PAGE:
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I write well researched but readable historical and contemporary novels and some non-fiction. I live in a Scottish country cottage with my artist husband. I love gardening and I also collect the fascinating antique textiles that often find their way into my fiction. This blog is about all these things and more!

Friday, February 19, 2010

Television and other minor irritations (1)

I attended an excellent talk about Writing for the Screen a couple of evenings ago. You can read the lecturer's take on it here. It was a brilliant talk, partly because the advice on how to set about constructing a script for television was so direct and clear, but partly because it very much 'told it like it is.' Stuart doesn't pull his punches. He has had a great deal of success in television, so his experience is invaluable - but he has also had his fair share of television induced hassle and his advice for coping with it (treat it as a job, don't take it personally) would almost certainly have been invaluable to me many years ago when I had a few opportunities in television and still thought that I might want to write for that medium.

Back then, I had several short plays produced for STV, followed by a spooky serial for teens. It was called Shadow of the Stone - and boy, was I ahead of my time there! It has been one of the misfortunes of my writing life that whenever I have come up with an original idea, and had it knocked back, 'because nobody is interested in the supernatural', etc etc - I have seen it become flavour of the decade, several years after I have lost interest!

Anyway, after that, I wrote two episodes of a Scottish based television series called Strathblair - and then, following a successful stage play for the Traverse, I was approached by a script editor to develop a 'rural' series for television.

There followed a couple of years, during which I worked through successive hugely detailed proposals, outlines, sample scripts, making changes along the way. It was a truly vast amount of work. Somewhere, on a shelf, is the box file, or several box files, full of the paperwork. Eventually, I realised that it was never, ever going to be made. The script editor had simply been earning his salary. Whereas I hadn't been paid a brass farthing for any of this 'development' work.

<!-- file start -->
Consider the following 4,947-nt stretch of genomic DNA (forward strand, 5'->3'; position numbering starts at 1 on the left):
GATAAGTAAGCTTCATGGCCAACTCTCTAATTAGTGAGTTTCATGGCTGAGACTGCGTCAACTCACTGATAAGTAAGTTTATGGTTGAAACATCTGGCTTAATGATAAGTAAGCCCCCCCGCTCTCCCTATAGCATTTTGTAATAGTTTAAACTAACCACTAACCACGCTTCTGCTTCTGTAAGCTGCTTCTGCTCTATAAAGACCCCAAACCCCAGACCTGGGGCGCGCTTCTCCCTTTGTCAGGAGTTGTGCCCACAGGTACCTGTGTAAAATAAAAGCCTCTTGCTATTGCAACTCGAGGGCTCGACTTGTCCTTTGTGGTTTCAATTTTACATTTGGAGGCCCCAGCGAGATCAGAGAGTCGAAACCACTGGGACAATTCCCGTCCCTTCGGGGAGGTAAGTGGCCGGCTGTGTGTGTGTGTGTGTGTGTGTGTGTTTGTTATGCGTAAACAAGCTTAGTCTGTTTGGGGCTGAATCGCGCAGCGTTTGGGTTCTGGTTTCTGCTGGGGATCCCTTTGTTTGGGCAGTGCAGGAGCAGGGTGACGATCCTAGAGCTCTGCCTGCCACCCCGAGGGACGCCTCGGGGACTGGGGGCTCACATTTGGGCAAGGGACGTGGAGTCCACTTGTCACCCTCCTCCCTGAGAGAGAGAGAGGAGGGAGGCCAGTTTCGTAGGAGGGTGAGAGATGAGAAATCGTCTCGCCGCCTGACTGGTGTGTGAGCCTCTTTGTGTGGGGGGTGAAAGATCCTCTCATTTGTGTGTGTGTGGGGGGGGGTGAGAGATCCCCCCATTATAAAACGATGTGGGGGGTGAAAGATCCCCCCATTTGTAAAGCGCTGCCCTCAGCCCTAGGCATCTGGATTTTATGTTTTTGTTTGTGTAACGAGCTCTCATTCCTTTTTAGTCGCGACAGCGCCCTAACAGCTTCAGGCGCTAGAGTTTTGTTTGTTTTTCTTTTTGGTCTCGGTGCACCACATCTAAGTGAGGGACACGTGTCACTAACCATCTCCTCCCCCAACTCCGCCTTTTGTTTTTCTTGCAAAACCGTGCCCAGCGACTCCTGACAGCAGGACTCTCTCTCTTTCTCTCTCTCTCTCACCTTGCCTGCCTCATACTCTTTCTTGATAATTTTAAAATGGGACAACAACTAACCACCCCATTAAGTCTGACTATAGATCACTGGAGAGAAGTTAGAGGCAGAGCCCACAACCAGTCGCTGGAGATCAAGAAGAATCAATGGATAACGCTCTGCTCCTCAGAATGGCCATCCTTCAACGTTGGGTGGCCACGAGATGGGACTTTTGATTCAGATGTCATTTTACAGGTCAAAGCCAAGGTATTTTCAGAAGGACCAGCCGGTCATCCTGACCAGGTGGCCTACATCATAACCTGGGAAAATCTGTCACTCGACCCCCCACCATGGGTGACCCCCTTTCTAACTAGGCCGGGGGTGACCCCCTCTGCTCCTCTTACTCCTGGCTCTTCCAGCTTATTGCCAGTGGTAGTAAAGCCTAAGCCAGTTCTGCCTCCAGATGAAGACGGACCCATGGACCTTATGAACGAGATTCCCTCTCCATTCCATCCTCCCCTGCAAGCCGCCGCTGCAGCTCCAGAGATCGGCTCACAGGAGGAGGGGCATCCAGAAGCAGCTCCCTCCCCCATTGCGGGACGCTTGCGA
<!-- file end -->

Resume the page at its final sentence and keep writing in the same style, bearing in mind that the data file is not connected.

Don't get me wrong. In any area of writing, you have to be prepared to do a lot of work up front and uncommissioned. But at that stage in my career, I had already had several competent television projects produced. So there should have been development money. In effect, I worked for nothing, for two years, on the promise of a pot of jam tomorrow. Only tomorrow never came.

God knows why I never asked for money, nor why I didn't give up sooner. But of course the money is so good, in television, when you finally get any - good, that is, compared to almost any other area of writing - that the innocent are tempted to soldier on, as I did.

Somewhere along the way, though, I realised that television was not for me although the realisation had little to do with that one bad experience. I think I found the process itself way too frustrating. I have no problem at all with collaboration - you can't work in theatre without it, and it can be tremendously rewarding. But television is largely weighted against the interests of the writer. And I couldn't just do it 'as a job', because whenever I write something, I have to be passionately involved in it. I can't help myself. Which, of course, raises the stakes. 
UK television dramas - with a few notable exceptions, Doctor Who springs to mind, and that's why it's so blooming brilliant - are often engineered by committees of executives who want to have their say. What emerges is the kind of thing we see on our TV screens. I'm told that in the US, by contrast, experienced writers are likely to be much higher up the 'food chain', much more influential in the process. Teams also work together, so that younger writers can be helped by older and more seasoned writers. I'm sure that happens here, but since even those older, more seasoned writers have very little real clout in the overall process, it doesn't help. But it does serve to explain why a significant percentage (but not, of course, all) US dramas are so much more vivid, imaginative and original than anything we see on our screens here. True Blood is a good example. Would that ever have been made here in the UK where we are supposed to be so 'daring'? I very much doubt it!

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